Let us say company sells for $25M. Now the investor has participating preferred or convertible preferred. How does the difference impact you, the stockholder or the founder. Here goes!
i. Participating Preferred. Investor gets their $3M back. There is still $22M left in the coffers. Investor splits 50-50 based on their participating preferred. You and Investor both take home $11M from the residual pool. Investor has $14M, and you have $11M. Congrats!
ii. Convertible Preferred. Investor gets 50% or $12.5M and you get the same – $12.5M. In other words, convertible preferred just got you a few more drinks at the bar. Hearty Congratulations!
Bear in mind that if the Exit Value is lower, the difference becomes more meaningful. Let us say exit was $10M. The Preferred participant gets $3M + $3.5M = $6.5M while you end up with $3.5M.
4. One of the key provisions is Liquidation Preferences. It can be a ticking time bomb. Careful! Some investors may sometimes ask for a multiple of their investment as a preference. This provision provides downside protection to investors. In the event of liquidation, the company has to pay back the capital injected for preferred. This would mean a 1X liquidation preference. However, you can have a 2X liquidation preference which means the investor will get back twice as much as what they injected. Most liquidation preferences range from 1X to 2X, although you can have higher liquidation preference multiples as well. However, bear in mind that this becomes important only when the company is forced to liquidate and sell of their assets. If all is gung-ho, this is a silent clause and no sweat off your brow.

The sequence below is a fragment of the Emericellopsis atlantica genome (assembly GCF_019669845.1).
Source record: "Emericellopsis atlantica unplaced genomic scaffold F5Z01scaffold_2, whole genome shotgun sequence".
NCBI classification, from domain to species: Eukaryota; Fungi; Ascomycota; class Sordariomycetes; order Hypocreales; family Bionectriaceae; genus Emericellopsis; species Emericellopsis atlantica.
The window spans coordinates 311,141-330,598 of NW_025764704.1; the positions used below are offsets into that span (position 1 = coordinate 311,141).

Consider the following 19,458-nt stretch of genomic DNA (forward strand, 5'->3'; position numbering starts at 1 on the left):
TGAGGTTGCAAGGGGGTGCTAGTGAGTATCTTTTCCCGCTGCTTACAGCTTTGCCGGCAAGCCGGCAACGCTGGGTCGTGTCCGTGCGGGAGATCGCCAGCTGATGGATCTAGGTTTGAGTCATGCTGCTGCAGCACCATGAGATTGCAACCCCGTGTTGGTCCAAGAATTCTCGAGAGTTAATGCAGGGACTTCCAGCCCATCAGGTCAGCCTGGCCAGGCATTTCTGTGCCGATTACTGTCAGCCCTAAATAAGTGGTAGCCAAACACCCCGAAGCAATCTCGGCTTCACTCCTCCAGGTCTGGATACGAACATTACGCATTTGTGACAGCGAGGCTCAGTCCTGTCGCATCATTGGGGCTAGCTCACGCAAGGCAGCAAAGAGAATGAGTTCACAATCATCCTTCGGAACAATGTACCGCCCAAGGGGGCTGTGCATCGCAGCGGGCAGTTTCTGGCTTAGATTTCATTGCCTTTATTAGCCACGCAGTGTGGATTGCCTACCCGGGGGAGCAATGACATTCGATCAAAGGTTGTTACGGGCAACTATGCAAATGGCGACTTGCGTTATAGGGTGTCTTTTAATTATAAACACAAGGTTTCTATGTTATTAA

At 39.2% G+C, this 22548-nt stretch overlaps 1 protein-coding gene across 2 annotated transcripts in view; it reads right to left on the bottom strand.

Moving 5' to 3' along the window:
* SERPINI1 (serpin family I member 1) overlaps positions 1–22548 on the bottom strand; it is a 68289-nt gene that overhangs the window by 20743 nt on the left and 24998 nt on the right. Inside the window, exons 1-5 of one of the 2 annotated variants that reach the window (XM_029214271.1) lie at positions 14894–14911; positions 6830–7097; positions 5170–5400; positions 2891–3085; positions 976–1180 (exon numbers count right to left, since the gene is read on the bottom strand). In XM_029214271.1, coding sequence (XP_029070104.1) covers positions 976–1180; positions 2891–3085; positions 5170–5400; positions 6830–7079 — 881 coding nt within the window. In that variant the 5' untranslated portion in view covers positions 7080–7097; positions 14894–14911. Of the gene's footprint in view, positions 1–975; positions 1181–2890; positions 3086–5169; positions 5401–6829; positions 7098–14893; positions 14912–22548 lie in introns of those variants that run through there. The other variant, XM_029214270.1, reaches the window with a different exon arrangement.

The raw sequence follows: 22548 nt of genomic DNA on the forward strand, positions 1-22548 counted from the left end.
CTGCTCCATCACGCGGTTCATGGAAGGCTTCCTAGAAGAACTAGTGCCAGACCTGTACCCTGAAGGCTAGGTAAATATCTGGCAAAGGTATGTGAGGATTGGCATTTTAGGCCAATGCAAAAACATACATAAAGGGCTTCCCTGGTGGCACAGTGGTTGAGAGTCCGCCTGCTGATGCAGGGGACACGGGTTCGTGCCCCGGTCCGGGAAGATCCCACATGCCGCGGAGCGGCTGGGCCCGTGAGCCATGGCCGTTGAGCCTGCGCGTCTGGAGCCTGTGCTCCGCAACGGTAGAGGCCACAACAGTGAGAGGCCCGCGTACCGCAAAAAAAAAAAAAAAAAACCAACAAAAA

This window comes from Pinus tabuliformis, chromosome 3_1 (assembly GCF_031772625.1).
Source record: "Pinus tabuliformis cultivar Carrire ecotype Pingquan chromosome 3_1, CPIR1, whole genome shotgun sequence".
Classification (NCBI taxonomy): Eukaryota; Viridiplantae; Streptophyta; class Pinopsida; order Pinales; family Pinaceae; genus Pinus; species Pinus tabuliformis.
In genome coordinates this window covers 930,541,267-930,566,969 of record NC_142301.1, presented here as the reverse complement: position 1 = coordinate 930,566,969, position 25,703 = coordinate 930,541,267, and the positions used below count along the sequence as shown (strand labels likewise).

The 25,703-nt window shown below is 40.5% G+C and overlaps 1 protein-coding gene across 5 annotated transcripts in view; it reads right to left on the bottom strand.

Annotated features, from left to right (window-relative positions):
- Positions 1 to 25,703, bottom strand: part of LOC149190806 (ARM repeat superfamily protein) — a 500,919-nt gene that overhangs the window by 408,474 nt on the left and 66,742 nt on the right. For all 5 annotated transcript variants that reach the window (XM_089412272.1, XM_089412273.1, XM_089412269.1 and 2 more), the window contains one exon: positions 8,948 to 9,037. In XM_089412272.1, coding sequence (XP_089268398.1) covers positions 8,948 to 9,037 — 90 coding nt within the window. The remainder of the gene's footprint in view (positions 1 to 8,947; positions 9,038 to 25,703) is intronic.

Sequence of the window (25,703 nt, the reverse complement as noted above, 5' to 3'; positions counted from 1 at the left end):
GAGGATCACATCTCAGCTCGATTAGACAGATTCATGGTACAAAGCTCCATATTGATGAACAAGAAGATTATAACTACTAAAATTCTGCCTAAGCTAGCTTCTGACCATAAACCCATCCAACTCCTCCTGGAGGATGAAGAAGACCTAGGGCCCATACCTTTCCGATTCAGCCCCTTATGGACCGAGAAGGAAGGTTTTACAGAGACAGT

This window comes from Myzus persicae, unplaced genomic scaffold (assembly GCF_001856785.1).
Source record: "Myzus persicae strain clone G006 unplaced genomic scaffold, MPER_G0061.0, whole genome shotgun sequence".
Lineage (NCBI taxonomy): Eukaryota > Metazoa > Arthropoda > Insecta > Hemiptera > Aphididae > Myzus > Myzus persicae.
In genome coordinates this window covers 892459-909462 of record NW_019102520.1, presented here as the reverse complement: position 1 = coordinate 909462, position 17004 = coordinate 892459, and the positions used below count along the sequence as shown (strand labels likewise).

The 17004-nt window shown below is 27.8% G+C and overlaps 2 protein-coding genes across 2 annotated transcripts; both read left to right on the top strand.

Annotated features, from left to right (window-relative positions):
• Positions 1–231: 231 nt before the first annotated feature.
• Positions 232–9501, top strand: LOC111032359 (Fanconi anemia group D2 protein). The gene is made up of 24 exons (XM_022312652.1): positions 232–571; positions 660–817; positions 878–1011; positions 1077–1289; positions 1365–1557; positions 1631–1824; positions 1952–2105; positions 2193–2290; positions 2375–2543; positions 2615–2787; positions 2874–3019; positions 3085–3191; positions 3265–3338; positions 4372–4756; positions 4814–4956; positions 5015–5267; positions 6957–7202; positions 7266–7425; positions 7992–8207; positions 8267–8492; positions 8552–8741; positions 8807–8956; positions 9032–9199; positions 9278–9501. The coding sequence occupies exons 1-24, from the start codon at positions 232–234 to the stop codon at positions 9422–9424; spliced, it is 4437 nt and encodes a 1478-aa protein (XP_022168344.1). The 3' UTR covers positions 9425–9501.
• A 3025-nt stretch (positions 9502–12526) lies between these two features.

5. Redemption rights. The right of redemption is the right to demand under certain conditions that the company buys back its own shares from its investors at a fixed price. This right may be included to require a company to buy back its shares if there has not been an exit within a pre-determined period. Failure to redeem shares when requested might result in the investors gaining improved rights, such as enhanced voting rights.
6. The terms could demand that a certain option pool or a pot of stock is kept aside for existing and future employees, or other service providers. It could be a range anywhere between 10-20% of the total stock. When you reserve this pool, you are cutting into your ownership stake. In those instances when you have series of financings and each financing requires you to set aside a small pool, it dilutes you and your previous investors. In general, the way these pools are structured is to give you some headroom up to at least 24 months to accommodate employee growth and providing them incentives. The pool only becomes smaller with the passage of time.